It is undeniable that I'm heavily dependent on online services, everything from social sites like Facebook and online portfolios like Flickr to file sharing with Dropbox and downloading with iTunes.
Last week I attended a brunch hosted by the Network of Executive Women and heard speaker Edie Weiner, who emphasized the shift from relationship based business to technology based business. I agree that the value in getting to know one's partners and clients on a personal level has decreased as computers are rapidly becoming our main form of communication and business process. Personnel turnover is far more rapid than it was for previous generations of professionals. However, the turnover in technology is frustratingly rapid as well.
When I was in college, everyone used MySpace, until there was a shift toward Facebook. Twitter exploded, followed by Instagram, which was recently purchased by Facebook. Kodak Gallery was just sold to Shutterfly; and the list goes on. It is hard to be dependent on web-based services that are ever changing, evolving, selling, and merging. Thankfully, these kinds of transitions have only affected web-based services tied to me on a level of social interaction and convenience, and my professional life has remained relatively unaffected. I wonder, though, what is coming down the pipeline that might completely change workplace staples like Microsoft Outlook and Excel, or the way we utilize conference call services and engage in business travel.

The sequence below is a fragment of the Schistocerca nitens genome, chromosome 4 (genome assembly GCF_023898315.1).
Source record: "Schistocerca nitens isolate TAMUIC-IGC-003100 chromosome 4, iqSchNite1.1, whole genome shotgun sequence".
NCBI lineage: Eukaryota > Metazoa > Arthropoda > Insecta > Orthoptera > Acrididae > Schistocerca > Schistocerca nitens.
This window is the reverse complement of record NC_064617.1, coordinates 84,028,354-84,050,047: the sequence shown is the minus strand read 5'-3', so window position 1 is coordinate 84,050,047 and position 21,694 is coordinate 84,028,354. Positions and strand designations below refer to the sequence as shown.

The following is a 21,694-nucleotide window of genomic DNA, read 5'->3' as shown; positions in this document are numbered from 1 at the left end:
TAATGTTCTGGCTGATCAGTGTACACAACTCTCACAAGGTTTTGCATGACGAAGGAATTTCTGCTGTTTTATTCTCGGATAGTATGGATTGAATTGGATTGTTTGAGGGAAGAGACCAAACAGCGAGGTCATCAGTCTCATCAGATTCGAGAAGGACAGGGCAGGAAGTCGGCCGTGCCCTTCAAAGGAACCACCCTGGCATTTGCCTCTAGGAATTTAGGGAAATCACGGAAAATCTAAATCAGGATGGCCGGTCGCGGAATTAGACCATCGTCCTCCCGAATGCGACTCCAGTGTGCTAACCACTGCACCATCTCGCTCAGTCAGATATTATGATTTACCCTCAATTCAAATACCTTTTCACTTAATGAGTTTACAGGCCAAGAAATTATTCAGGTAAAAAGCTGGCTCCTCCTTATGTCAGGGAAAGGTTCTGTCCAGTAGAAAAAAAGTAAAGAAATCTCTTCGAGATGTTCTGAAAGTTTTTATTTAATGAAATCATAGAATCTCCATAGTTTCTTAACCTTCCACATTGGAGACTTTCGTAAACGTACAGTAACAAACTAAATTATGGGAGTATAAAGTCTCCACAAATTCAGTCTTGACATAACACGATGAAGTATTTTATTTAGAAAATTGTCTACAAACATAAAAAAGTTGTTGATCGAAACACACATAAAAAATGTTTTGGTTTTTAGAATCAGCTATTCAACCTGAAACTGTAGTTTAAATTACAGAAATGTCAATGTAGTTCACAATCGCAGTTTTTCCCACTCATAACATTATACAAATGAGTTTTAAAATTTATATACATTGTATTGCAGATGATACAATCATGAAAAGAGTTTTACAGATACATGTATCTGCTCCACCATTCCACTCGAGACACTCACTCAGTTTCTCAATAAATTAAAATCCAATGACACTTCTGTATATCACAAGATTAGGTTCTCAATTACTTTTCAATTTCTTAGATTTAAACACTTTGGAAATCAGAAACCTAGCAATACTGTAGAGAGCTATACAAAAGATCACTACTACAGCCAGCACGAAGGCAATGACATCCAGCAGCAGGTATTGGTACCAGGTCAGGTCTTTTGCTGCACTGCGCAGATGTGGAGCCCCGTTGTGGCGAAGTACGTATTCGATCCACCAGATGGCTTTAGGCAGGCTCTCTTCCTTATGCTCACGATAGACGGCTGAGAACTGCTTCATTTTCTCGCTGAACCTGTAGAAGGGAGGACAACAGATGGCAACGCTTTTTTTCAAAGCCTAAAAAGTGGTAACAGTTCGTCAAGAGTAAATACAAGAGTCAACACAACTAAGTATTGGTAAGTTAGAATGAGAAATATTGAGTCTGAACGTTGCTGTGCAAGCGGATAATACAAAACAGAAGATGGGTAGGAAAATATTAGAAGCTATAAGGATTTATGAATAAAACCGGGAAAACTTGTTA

I'm going to take Edie Weiner's advice and begin to regularly look at my business with "alien" eyes, being open to shifting the way I engage in my business. It is crucial to stay at the forefront of my industry rather than allow "the way we've always done things" to prohibit my company from anticipating inevitable changes.